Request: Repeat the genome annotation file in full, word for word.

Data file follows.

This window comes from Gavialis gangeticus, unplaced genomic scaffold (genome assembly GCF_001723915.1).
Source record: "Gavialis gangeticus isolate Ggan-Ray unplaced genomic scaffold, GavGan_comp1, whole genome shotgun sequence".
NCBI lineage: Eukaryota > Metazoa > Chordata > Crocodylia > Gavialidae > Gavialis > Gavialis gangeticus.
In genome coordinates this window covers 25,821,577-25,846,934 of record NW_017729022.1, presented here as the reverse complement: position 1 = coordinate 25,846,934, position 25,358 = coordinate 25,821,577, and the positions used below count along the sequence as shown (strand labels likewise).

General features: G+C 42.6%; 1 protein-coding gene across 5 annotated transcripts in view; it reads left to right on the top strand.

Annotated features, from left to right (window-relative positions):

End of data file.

This window comes from Gavialis gangeticus, unplaced genomic scaffold (genome assembly GCF_001723915.1).
Source record: "Gavialis gangeticus isolate Ggan-Ray unplaced genomic scaffold, GavGan_comp1, whole genome shotgun sequence".
NCBI lineage: Eukaryota > Metazoa > Chordata > Crocodylia > Gavialidae > Gavialis > Gavialis gangeticus.
In genome coordinates this window covers 25,821,577-25,846,934 of record NW_017729022.1, presented here as the reverse complement: position 1 = coordinate 25,846,934, position 25,358 = coordinate 25,821,577, and the positions used below count along the sequence as shown (strand labels likewise).

General features: G+C 42.6%; 1 protein-coding gene across 5 annotated transcripts in view; it reads left to right on the top strand.

Annotated features, from left to right (window-relative positions):